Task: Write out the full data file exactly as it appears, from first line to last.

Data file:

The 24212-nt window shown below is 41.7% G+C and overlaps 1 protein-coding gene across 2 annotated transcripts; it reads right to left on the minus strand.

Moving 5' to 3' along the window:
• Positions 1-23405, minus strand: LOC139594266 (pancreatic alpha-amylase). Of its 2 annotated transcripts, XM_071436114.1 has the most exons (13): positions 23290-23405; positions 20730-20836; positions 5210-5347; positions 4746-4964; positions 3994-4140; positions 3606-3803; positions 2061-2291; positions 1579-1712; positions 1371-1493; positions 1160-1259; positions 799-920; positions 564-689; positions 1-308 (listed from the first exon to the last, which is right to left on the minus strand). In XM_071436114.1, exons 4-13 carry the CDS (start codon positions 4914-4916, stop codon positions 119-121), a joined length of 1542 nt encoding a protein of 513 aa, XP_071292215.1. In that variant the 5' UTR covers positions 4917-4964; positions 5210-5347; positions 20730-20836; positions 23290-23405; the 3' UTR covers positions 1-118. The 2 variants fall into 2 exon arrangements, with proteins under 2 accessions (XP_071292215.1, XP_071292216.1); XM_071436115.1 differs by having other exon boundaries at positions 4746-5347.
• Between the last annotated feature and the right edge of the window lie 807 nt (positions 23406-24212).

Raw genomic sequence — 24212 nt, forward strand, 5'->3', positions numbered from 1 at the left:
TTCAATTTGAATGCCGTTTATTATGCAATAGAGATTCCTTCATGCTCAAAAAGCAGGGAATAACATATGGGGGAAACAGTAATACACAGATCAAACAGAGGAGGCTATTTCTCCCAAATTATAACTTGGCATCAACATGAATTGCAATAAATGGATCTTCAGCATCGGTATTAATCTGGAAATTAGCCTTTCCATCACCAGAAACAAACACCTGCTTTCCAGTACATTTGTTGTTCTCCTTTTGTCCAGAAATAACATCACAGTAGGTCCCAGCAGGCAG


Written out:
The 24212-nt window shown below is 41.7% G+C and overlaps 1 protein-coding gene across 2 annotated transcripts; it reads right to left on the minus strand.

Moving 5' to 3' along the window:
• Positions 1-23405, minus strand: LOC139594266 (pancreatic alpha-amylase). Of its 2 annotated transcripts, XM_071436114.1 has the most exons (13): positions 23290-23405; positions 20730-20836; positions 5210-5347; positions 4746-4964; positions 3994-4140; positions 3606-3803; positions 2061-2291; positions 1579-1712; positions 1371-1493; positions 1160-1259; positions 799-920; positions 564-689; positions 1-308 (listed from the first exon to the last, which is right to left on the minus strand). In XM_071436114.1, exons 4-13 carry the CDS (start codon positions 4914-4916, stop codon positions 119-121), a joined length of 1542 nt encoding a protein of 513 aa, XP_071292215.1. In that variant the 5' UTR covers positions 4917-4964; positions 5210-5347; positions 20730-20836; positions 23290-23405; the 3' UTR covers positions 1-118. The 2 variants fall into 2 exon arrangements, with proteins under 2 accessions (XP_071292215.1, XP_071292216.1); XM_071436115.1 differs by having other exon boundaries at positions 4746-5347.
• Between the last annotated feature and the right edge of the window lie 807 nt (positions 23406-24212).

Raw genomic sequence — 24212 nt, forward strand, 5'->3', positions numbered from 1 at the left:
TTCAATTTGAATGCCGTTTATTATGCAATAGAGATTCCTTCATGCTCAAAAAGCAGGGAATAACATATGGGGGAAACAGTAATACACAGATCAAACAGAGGAGGCTATTTCTCCCAAATTATAACTTGGCATCAACATGAATTGCAATAAATGGATCTTCAGCATCGGTATTAATCTGGAAATTAGCCTTTCCATCACCAGAAACAAACACCTGCTTTCCAGTACATTTGTTGTTCTCCTTTTGTCCAGAAATAACATCACAGTAGGTCCCAGCAGGCAG